“I was good in school, but I didn’t take it seriously enough, but the Army was always my fallback plan,” said Wideman, a behavioral health technician. “I initially wanted to join just so I could help people. That’s why I got into the medical field.”
Meanwhile, Wolfe and Wideman are tending to the physical and mental well-being of the soldiers deployed to Camp Buehring, Kuwait. Wolfe said that while her focus is on her job and taking care of the soldiers, the mom in her can’t help but feel some of the same concerns stateside parents feel about having a child deployed.
“As a mother, you still have that deep-down concern of ‘What if something happens to my baby? What am I going to do?'” she said. “But I can’t let him see that, because I need him to focus on his job and what I need him to do, and that’s to provide mental health, which is something that is very much needed in this day and age.”
Wideman said he enjoys having his mother right down the road. “I’m blessed,” he said. “I’m blessed to have her with me.”
Although Wideman has served only two years in the Army, he is no stranger to the deployment experience from a family member’s perspective. His mother, father, and stepfather all serve on active duty.
“All three of my parents have deployed at some point,” he said. “It was tough as a little kid saying goodbye to your parents. When you’re little, you tend to have a big imagination. You’re thinking, ‘Oh no! I’m probably never going to see my parents again,’ because you’re little, and you’re in your own head about it.”
But the experience of being the kid who was left behind didn’t prepare him to actually be deployed himself, he said.
“I still didn’t really know what deployment was,” he said. “It was like this random place that my parents were going to for like a year and then coming back. I didn’t really know how to picture where they were.”
Thankfully, he said, he had a source close to home to answer his questions.
“I had the normal questions like, ‘How are we going to be living?” and me being a millennial, ‘Is there going to be Internet?’ and things like that,” he said.
Wolfe and her husband, Army 1st Sgt. Andrew Wolfe, a company first sergeant at Carl R. Darnall Army Medical Center at Fort Hood, Texas, help mentor Wideman through his Army career with advice and guidance.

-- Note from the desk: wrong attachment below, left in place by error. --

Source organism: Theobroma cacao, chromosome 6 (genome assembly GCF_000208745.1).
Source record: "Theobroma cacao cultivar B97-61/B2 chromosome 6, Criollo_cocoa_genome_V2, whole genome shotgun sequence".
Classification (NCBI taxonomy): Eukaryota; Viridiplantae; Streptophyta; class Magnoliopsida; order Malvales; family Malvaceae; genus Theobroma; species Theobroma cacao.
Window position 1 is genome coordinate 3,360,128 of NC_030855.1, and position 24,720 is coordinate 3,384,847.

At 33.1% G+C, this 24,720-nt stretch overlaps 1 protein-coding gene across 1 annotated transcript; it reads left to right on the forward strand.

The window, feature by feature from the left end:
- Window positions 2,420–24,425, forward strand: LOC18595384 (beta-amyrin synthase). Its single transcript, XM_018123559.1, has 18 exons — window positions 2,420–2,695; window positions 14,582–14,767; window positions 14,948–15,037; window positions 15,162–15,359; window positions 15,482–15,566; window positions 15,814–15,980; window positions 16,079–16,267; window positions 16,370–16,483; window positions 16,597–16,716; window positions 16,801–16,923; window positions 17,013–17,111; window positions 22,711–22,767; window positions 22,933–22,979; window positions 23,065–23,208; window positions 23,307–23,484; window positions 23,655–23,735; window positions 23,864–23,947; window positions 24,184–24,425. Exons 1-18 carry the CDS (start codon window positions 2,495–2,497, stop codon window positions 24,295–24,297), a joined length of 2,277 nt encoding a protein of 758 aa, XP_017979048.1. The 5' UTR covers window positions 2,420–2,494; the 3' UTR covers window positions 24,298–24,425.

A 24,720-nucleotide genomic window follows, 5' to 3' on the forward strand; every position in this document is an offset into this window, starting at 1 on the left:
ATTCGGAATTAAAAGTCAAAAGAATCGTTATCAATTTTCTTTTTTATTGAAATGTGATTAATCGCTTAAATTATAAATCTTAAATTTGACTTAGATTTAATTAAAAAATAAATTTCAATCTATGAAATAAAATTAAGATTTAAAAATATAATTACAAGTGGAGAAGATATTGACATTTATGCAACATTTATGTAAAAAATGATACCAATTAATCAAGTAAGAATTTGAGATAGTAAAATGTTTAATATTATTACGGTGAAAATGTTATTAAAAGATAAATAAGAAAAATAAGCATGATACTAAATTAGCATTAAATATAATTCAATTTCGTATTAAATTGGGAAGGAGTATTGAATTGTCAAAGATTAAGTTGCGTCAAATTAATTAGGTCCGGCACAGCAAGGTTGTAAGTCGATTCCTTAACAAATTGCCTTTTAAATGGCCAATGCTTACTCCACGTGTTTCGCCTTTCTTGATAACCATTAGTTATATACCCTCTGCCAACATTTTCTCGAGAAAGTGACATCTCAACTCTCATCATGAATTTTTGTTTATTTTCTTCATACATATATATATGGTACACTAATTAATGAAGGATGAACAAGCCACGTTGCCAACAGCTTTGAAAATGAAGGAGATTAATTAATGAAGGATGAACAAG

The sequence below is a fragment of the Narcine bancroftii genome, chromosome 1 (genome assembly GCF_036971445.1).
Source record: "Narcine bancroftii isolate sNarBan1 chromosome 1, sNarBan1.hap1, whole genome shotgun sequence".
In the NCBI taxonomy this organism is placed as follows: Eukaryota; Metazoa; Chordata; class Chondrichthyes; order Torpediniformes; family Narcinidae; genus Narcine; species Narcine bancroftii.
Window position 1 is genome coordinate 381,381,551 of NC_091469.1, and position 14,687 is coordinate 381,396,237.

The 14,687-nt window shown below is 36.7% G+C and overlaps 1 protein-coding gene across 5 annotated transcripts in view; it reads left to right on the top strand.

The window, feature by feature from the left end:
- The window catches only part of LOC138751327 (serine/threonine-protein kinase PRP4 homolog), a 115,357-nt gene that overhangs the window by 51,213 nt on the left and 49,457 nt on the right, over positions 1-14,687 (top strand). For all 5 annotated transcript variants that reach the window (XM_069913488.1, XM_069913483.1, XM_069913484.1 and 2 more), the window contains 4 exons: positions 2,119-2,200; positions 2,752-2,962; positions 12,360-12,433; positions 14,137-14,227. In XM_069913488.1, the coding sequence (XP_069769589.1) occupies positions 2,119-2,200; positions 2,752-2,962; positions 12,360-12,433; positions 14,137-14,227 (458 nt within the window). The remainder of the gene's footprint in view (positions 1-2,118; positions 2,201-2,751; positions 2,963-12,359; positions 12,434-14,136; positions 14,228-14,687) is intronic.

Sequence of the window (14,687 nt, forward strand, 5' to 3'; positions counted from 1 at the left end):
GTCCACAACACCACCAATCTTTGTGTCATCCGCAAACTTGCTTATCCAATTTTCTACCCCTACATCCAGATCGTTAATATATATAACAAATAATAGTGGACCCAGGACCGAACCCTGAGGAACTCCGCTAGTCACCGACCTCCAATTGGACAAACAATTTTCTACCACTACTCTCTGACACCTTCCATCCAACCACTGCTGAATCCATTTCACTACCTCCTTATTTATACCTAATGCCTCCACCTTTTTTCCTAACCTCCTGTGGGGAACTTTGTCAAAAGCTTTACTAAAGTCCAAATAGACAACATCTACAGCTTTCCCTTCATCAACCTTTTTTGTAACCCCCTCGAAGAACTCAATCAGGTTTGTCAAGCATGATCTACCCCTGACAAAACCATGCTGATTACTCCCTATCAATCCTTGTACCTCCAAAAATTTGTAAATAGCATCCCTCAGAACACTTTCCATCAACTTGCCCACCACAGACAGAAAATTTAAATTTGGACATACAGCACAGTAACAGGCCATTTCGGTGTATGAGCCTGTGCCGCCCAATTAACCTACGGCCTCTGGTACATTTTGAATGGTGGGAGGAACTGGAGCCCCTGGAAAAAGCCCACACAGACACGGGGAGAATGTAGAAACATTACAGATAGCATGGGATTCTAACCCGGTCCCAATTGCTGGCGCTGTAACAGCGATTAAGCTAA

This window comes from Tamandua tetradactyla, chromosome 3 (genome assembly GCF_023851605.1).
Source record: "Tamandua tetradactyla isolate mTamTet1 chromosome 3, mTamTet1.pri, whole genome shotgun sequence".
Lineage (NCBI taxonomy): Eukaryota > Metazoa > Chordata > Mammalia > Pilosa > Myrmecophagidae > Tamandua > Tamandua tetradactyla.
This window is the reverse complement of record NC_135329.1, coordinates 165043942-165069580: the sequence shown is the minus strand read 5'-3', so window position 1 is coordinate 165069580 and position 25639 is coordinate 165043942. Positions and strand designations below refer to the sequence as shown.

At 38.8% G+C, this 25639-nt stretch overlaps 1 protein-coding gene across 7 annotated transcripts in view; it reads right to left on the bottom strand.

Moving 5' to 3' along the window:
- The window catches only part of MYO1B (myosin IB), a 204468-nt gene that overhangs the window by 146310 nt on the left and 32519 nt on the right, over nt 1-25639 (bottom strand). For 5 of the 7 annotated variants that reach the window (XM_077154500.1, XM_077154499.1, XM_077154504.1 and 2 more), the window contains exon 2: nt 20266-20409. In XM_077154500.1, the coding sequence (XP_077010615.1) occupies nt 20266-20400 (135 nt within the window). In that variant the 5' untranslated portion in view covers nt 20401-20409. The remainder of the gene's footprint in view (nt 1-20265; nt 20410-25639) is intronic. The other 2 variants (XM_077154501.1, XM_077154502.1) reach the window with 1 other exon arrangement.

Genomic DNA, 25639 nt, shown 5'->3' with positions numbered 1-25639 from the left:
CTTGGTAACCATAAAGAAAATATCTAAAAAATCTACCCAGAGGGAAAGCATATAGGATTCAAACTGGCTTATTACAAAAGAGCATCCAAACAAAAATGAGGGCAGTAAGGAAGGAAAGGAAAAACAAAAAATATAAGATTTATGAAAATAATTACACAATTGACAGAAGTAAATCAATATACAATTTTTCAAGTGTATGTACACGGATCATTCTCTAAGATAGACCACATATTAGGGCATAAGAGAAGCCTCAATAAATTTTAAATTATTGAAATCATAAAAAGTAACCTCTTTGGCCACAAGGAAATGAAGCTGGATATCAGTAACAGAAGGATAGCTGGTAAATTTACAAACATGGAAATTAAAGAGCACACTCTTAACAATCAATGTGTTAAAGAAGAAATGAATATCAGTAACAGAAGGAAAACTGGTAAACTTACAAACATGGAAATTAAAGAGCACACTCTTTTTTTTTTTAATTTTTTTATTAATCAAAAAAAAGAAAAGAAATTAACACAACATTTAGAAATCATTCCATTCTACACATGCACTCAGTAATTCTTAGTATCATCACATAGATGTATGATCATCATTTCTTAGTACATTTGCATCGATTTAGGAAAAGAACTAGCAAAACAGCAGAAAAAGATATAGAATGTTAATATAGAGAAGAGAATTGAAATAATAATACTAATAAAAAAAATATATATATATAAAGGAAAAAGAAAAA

Drive, Motivation, Discipline
Echoes of the same drive, motivation, dedication and discipline that exemplify Wolfe’s career path are evident in Wideman’s.
“We cross paths every now and then,” she said. “I don’t see him all the time. I let Kameron be Kameron. We are passionate about the military. This is our Army. My husband is a first sergeant, and I used to be an E-7 before I switched over, so that leadership is instilled in both of us, and that comes out in the way we raise our kids — the leadership, the discipline, the morale, the ethics, everything. This is the way you’re supposed to live.”
Wolfe said she often finds herself giving the same advice to her soldiers that she gives to her son.
“Get all you can out of the military, because it’s going to get all it can out of you, and that was my insight coming up,” Wolfe said.
“I don’t know how many colleges I went to, because I needed classes. I went to school all the time, and I was just taking advantage of the opportunities that were out there. That’s what I tell all my soldiers coming up in the military. You have to take advantage of it. No one’s going to give it to you. You have to go and get it.”
The seven-month odyssey of a “blue-green” flotilla that saw combat in Yemen and Syria and conducted training exercises across a large swath of the globe demonstrates the enduring importance of the Navy-Marine Corps team overseas, commanders of the 11th Marine Expeditionary Unit said May 24.